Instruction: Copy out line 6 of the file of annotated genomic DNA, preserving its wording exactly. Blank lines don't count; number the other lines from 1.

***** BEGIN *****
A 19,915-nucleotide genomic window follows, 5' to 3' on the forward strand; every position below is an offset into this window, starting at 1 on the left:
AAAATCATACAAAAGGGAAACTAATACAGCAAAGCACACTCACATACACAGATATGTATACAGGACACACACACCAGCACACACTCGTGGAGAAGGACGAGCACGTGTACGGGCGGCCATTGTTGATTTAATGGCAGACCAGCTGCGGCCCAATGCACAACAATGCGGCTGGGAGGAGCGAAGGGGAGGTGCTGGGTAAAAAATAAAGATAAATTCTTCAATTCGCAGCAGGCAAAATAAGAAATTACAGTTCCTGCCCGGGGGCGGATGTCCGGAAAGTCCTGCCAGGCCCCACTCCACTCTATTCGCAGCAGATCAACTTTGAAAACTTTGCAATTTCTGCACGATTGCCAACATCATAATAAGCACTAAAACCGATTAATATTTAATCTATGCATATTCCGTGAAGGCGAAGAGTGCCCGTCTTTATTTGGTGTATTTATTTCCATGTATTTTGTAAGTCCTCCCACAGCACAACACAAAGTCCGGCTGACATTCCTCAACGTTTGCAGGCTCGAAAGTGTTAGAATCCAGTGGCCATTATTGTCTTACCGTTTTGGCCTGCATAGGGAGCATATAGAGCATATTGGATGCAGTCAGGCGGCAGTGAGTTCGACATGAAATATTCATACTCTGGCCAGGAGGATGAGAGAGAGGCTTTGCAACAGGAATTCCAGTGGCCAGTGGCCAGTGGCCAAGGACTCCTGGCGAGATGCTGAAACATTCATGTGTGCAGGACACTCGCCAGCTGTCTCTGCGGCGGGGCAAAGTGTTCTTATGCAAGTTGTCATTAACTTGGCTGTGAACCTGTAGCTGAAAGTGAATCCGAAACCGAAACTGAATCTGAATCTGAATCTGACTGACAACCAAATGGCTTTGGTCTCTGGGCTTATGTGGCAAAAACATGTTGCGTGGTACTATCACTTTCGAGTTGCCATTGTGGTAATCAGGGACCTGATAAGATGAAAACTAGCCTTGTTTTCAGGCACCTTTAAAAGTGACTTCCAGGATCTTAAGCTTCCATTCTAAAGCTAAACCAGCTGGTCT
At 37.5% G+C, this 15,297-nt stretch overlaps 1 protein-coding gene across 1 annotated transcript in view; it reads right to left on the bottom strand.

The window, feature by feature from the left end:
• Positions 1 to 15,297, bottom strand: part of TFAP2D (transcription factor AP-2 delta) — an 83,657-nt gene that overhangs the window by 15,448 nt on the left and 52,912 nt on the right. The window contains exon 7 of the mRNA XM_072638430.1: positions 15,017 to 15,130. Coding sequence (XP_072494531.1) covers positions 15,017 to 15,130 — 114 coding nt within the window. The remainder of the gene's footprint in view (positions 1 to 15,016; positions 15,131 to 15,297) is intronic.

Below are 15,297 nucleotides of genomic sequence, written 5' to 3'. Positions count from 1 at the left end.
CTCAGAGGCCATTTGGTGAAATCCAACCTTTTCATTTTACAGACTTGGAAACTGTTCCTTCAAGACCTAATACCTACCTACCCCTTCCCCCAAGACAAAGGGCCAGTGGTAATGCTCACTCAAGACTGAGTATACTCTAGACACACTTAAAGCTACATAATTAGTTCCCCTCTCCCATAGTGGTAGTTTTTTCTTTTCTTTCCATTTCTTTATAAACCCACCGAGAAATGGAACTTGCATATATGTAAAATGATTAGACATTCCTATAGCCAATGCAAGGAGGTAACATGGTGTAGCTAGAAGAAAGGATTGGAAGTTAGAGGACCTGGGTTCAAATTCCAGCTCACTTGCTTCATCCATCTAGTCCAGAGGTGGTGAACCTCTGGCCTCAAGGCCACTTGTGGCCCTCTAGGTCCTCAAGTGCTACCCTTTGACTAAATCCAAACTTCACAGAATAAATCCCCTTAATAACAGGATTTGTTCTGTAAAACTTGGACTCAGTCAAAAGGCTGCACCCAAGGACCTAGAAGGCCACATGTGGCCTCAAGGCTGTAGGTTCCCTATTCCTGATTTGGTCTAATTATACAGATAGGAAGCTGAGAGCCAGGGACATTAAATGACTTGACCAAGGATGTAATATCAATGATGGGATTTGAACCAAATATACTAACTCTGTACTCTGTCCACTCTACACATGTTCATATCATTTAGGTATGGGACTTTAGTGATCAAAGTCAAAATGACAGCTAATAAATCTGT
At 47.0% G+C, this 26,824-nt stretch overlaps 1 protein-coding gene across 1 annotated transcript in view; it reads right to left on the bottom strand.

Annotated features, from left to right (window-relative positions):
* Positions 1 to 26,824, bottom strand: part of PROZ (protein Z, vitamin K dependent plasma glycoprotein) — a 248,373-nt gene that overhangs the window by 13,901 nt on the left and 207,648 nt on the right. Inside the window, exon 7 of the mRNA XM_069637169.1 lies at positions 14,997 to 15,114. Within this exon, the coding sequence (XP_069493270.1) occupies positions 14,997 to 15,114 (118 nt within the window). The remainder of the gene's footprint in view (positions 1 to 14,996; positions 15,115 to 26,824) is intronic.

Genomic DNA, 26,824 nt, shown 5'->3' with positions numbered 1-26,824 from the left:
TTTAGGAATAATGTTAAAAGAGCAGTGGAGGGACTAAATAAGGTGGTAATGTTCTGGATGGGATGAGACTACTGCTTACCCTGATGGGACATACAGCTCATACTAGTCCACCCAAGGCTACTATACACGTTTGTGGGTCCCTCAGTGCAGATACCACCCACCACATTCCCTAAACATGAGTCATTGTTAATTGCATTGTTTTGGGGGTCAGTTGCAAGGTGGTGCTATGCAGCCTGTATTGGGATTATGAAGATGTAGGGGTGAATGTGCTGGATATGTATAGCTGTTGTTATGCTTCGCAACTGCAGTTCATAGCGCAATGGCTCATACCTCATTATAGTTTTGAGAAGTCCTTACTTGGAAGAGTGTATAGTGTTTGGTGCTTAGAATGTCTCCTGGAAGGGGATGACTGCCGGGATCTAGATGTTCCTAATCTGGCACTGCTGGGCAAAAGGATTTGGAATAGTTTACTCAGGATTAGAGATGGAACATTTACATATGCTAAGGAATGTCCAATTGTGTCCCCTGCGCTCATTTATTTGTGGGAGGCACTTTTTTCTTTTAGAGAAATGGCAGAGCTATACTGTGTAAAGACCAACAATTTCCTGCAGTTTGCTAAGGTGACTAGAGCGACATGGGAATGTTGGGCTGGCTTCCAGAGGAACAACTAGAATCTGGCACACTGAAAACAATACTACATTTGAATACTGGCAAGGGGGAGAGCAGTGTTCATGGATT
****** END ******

Below are 15,297 nucleotides of genomic sequence, written 5' to 3'. Positions count from 1 at the left end.